UNR speaker: Fight age-ism
January 29, 2014
At Tuesday's Carson City Chamber of Commerce Soup's On luncheon, Peter Reed from the University of Nevada, Reno's Sanford Center for Aging said discriminating against the elderly makes little sense because it is like discriminating against our future selves. Examples of currently acceptable facets include greeting cards making fun about turning 50 and cresting life's proverbial hill, he said.
"I really challenge you to think about the way you're interacting with the elderly," Reed told his Carson City audience at the Gold Dust West Casino and Resort.
The world is changing rapidly and is aging, he said.
The Silver State's population is part of that world, Reed said, with 340,000 people in the elder ranks. That is 12 percent of the population, and projections are it will jump to 16 percent by 2020, he said. Here and elsewhere, the boom in elderly folks will test limits in health care, elder care and services for the active elderly, Reed said.
“I really challenge you to think about the way you’re interacting with the elderly.”
Sanford Center for Aging director
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"Those needs are going to expand," he said. At the same time, the rest of society needs to jettison "notions of age-ism" that hold back both the overall society and prospects for those in or about to join the ranks of those bombarded by post-hill topper references.
Reed, the director of the Sanford Center, brings a master's degree in public health and a doctorate in his field to a life's work that he said began when he had three grandparents with Alzheimer's disease. He told personal stories from that period, which he said taught him "personhood" still exists even if memory fades.
He called for "personhood-centered care" because, even if there is diminished capacity in some older people, that "doesn't mean that they're not still there."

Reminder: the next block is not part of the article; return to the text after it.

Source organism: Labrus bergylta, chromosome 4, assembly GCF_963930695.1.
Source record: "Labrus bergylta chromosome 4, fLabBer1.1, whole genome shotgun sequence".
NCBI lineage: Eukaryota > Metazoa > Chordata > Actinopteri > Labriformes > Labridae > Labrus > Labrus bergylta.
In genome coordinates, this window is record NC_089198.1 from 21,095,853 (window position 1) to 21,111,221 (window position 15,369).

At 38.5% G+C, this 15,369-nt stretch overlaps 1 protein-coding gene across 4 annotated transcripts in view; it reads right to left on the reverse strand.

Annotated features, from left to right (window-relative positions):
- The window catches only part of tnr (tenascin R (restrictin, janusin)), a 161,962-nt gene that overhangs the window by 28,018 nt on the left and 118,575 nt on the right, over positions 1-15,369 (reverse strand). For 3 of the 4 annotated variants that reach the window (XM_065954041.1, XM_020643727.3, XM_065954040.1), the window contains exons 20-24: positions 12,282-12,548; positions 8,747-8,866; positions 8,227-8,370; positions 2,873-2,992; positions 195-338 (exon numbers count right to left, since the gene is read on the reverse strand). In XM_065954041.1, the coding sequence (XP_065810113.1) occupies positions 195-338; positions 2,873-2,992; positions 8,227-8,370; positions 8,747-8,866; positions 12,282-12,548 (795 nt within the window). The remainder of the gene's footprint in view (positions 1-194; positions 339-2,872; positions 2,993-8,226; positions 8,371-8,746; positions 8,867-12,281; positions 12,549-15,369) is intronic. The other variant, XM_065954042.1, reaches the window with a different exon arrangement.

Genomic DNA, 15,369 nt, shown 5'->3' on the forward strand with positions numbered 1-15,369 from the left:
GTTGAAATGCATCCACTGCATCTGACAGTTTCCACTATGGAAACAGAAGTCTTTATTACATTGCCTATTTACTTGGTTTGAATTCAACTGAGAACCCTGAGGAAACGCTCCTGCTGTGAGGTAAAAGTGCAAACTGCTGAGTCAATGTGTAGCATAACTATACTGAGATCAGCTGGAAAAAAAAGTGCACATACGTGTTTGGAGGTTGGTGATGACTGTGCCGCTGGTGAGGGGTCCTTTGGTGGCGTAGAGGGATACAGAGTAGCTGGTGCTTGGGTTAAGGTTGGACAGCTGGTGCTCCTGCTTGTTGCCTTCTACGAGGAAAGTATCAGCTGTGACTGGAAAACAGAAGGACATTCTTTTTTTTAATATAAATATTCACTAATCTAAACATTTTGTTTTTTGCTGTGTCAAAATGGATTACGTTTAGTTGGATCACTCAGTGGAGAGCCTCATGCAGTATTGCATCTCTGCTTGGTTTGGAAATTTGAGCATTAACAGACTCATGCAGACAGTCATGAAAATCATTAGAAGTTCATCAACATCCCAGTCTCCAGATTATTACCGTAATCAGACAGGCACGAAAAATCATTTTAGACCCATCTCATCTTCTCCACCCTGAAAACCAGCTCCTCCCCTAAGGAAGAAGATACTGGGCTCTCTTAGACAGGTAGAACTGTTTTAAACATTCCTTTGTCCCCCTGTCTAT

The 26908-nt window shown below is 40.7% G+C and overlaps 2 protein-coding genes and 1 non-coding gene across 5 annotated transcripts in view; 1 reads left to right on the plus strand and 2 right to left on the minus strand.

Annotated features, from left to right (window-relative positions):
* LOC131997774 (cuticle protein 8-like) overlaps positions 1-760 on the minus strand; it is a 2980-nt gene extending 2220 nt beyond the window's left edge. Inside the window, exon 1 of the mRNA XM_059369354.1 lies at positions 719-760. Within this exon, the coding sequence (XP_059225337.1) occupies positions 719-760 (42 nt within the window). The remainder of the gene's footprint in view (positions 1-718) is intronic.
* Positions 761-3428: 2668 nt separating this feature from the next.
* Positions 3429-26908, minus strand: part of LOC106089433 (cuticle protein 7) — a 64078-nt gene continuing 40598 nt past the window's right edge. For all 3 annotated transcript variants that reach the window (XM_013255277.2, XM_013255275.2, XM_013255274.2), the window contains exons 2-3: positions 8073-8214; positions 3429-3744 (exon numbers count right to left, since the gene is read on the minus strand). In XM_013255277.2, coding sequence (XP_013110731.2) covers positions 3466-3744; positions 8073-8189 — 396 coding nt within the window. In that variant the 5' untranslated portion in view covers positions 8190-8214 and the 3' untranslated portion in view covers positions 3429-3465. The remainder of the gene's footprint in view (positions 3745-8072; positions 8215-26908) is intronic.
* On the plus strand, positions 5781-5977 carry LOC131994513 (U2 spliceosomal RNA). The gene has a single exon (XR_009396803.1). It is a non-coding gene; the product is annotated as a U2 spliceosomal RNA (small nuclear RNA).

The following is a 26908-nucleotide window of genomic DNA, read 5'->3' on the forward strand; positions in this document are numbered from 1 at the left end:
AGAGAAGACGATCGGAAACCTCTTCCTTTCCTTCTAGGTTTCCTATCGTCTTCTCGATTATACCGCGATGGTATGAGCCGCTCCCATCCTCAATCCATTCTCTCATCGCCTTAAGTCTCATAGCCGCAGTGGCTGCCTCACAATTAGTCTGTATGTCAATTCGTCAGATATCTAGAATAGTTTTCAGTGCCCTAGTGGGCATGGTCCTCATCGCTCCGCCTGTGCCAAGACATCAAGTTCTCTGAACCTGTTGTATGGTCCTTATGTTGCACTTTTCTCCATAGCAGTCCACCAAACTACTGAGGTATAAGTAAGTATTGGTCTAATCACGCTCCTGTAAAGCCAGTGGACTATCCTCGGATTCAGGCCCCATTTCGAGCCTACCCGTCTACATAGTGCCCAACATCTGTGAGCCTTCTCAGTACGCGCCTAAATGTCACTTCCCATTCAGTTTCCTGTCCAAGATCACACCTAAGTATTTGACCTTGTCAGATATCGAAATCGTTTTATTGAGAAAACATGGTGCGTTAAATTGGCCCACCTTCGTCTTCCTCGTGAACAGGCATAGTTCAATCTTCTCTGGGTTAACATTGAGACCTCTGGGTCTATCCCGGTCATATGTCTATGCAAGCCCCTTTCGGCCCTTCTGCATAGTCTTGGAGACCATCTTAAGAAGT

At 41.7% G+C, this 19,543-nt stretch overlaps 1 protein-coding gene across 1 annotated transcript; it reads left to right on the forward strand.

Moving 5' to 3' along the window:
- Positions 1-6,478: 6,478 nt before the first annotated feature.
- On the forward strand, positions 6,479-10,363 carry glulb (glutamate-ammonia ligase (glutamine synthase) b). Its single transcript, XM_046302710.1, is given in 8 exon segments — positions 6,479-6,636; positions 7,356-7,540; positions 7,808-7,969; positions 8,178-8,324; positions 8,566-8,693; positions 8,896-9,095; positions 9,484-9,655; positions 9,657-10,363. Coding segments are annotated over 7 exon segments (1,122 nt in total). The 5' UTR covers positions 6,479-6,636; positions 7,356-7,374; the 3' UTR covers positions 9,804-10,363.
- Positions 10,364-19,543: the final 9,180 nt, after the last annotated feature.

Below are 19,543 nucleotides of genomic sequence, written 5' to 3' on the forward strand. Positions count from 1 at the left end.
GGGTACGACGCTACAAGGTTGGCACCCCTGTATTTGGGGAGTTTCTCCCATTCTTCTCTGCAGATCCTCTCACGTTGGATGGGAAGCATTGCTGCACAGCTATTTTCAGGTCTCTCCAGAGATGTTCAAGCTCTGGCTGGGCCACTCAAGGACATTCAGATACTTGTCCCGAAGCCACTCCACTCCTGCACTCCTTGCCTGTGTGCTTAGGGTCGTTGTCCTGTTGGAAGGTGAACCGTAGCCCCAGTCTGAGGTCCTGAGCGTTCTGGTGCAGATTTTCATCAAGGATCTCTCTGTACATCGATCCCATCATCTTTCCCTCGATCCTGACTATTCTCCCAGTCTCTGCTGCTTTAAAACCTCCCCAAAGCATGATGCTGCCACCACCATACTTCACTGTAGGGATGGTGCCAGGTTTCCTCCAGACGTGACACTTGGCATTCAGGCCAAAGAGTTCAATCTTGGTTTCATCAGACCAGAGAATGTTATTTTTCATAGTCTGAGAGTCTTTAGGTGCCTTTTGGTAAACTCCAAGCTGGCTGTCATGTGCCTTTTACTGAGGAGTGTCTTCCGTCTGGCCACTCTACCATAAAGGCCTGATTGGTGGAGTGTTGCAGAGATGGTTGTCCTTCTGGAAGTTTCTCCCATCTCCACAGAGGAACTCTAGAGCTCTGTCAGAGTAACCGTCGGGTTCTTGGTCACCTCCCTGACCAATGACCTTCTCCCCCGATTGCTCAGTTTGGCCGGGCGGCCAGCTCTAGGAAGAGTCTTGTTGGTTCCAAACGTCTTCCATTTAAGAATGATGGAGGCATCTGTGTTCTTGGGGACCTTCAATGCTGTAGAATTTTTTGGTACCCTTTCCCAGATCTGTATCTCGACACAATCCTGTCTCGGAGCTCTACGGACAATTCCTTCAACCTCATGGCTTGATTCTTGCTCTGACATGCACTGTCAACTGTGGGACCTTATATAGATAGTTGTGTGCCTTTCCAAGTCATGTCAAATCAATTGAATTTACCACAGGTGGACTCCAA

He cautioned that notions about those who are aging aren't necessarily accurate and so someone's elders, whether challenged or still robust, must be dealt with via a "personhood approach" rather than based on unwarranted assumptions. One of the problems, Reed said, is that "we see it as a period of decline," which can lead to a hobbled rather than enabled elder-hood. He said older people make up a varied group.
"They're probably the most diverse group in our society," he said.
Reed said his Sanford unit at UNR has not only education and research missions, but particularly one involving community service.
"We actually offer direct services," he said, recounting some. He told of seminal plans for a geriatric outpatient clinic to help shepherd people through the aging process. It is in the early planning stages and at least 18 months away, Reed said.
He said the center he heads also is mounting a collaborative effort to involve the community at large in making advances in aging services, noting a first effort in that regard. It is a talk by the author of the book "Dementia Beyond Drugs: Changing the Culture of Care" from 4-5 p.m. Feb. 18. It will be at UNR's Pennington Health Sciences Building. The author is G. Allen Power.